Honors Week: Unveiling Key Insights on War Timing in Power Transition Theory

LEXINGTON, Va. May 20, 2024  —  Devin Thomas ’24 presented insights into his honors thesis, “War Onset Power Transition Theory.” His findings included that wars are likely during phases of relative parity and both before and after power transitions. Devin Thomas ’24 presented insights into his honors thesis, “War Onset Power Transition Theory.”

The power transition theory appealed to Thomas due to its focus on power dynamics and systemic changes, which have significant implications for international relations at various levels. Thomas initially encountered power transition theory in a Theories on War and Peace class with Col. J. Patrick Rhamey, professor of international studies, during his 3rd Class year. Rhamey eventually became Thomas' academic advisor for his senior thesis presentation for Virginia Military Institute's Honors Week. 

Thomas became intrigued by the question of when wars are most likely to occur within the context of power transition theory. He noticed a gap in his academic literature regarding the specific timing of war onset before or after power transitions.  

"When I was doing my initial research, fall of my 2nd Class year, this is what I was looking at,” explained Thomas. "It's like trying to find a question within power transition theory and the question became no one's really tackled this question of when is war most likely under it." 

Thomas recognized the practical implications of understanding power transitions and war onset and saw the research topic as important for policymakers and those involved in foreign relations.  

This relevance fueled Thomas' interest in exploring the subject deeper. Drawing from his academic background, he integrated insights from various theories, including realism, liberalism, and constructivism, to develop a comprehensive framework. 

Collaborating with Rhamey, Thomas identified two causal mechanisms for his research: perception and misperception in international politics, inspired by Robert Jervis's work, and the concept of time horizons, drawn from David Edelstein's research.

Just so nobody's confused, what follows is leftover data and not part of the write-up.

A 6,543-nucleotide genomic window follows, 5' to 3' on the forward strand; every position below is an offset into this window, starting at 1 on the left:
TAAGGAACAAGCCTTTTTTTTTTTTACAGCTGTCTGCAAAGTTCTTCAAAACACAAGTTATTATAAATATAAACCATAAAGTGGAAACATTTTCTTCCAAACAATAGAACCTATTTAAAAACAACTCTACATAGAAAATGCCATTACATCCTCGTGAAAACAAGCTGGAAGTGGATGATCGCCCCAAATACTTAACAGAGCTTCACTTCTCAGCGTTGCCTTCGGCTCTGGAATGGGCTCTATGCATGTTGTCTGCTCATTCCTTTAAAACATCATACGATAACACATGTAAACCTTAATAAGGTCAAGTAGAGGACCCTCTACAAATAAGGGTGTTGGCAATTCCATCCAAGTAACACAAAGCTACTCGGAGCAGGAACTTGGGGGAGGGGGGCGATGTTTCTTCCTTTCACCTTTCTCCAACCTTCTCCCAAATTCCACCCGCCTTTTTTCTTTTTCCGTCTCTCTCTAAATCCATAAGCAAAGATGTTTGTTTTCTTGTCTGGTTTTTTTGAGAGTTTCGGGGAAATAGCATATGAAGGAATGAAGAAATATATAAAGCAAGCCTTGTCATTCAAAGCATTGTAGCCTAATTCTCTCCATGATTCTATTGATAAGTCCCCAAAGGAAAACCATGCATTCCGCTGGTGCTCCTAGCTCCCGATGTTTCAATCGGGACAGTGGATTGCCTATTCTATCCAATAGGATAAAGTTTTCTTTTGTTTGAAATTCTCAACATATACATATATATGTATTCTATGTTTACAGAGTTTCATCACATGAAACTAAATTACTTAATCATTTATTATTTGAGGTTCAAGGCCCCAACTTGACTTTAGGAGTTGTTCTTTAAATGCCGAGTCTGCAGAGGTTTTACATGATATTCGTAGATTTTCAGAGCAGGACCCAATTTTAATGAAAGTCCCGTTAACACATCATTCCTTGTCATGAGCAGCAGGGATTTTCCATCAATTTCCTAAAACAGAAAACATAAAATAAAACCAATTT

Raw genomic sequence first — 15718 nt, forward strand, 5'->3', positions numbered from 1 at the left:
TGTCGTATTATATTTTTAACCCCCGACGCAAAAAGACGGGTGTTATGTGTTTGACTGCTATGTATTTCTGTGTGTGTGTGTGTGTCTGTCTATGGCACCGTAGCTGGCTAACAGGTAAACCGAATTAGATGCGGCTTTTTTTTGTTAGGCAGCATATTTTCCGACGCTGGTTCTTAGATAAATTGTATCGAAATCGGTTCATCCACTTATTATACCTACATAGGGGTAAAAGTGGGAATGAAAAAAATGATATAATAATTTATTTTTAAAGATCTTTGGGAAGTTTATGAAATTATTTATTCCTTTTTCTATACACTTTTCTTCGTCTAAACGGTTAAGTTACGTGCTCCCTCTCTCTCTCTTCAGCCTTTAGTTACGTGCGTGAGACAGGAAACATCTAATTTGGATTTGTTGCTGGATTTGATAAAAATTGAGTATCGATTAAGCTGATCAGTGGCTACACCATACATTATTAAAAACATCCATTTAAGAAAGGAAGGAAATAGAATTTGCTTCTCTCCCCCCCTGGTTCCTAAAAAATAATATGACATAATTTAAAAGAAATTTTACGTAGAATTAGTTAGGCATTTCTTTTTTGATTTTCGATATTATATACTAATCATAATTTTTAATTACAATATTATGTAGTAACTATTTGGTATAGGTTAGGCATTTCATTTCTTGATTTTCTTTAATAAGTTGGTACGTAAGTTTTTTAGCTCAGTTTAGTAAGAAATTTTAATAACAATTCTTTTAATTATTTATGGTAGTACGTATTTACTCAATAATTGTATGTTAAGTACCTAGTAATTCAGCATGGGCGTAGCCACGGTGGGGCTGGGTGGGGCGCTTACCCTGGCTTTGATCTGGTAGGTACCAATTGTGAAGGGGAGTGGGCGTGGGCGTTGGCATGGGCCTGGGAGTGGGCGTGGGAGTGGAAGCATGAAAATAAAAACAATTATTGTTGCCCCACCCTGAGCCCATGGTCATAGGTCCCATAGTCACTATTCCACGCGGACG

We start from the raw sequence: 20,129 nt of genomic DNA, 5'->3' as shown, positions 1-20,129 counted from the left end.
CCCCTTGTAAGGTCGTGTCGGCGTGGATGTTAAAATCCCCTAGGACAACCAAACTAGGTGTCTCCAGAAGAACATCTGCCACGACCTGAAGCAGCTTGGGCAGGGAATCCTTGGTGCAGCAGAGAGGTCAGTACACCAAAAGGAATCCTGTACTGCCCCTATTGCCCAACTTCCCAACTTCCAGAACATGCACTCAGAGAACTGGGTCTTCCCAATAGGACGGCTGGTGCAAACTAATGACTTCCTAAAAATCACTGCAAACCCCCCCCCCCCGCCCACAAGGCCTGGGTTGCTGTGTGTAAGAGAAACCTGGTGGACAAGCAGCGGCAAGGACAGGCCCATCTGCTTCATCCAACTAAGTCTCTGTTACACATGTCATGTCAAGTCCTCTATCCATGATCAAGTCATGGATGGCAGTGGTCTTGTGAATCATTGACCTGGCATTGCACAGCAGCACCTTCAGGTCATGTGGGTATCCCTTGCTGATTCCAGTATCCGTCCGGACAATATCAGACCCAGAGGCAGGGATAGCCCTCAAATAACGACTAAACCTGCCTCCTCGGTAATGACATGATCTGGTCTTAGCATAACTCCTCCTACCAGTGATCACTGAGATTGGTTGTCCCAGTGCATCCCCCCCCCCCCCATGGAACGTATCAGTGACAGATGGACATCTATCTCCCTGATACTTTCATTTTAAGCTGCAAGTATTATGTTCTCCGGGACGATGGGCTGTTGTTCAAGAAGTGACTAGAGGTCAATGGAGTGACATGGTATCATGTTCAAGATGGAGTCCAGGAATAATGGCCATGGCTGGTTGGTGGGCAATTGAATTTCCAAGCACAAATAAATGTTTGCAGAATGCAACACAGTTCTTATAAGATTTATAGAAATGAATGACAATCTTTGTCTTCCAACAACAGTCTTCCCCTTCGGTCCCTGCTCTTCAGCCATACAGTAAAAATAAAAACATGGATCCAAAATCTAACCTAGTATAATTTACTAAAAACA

During the following semesters, Thomas engaged in extensive literature review, theoretical development, and methodological training, culminating in both quantitative analysis and qualitative case study work. 

Thomas elected rigorous coursework like an International Studies Research Design class, which equipped him with the necessary skills for research design and execution leading up to his culminating presentation during his last year at VMI. 

He collected various datasets pertinent to his research question, encompassing gross domestic product, state capacity, militarized interstate disputes, and United Nations General Assembly 
voting similarity. Employing a blend of quantitative analysis techniques and qualitative research methods, Thomas analyzed the data, using techniques such as interactive logic regression to scrutinize his hypothesis quantitatively.  

“Beyond demonstrating research excellence in the scientific study of international politics, Cadet Thomas’ research also has clear policy implications that allow government to anticipate the timing of conflicts globally,” said Rhamey. “I directed Cadet Thomas to relevant research on his topic to help him develop his project into one that was both targeted to a specific research question and accomplishable within the limited time frame of Institute Honors.” 

"The international studies department does a great job of wrapping it all in and allowing you the most time possible to work on your thesis," said Thomas. "He was having me do a lot of research because the foundation of power transition theory, the two independent variables, are the reaching parity and the dissatisfaction of the rising challenger. But that doesn't really get to the question of the timing and the why for the timing."  

Thomas said his research has helped him understand how the political world operates, mainly through the lens of power transition theory, which examines wars with systemic consequences.  

"I think I've gained a much greater understanding for, in a pragmatic sense especially, how the political world works," Thomas said.  

Thomas said this experience has not only deepened his academic insights but also influenced his career trajectory, steering him to pursue military intelligence and strategic analysis roles after graduation, where he can apply his knowledge to current international issues. 

Rhita Daniel
Communications & Marketing


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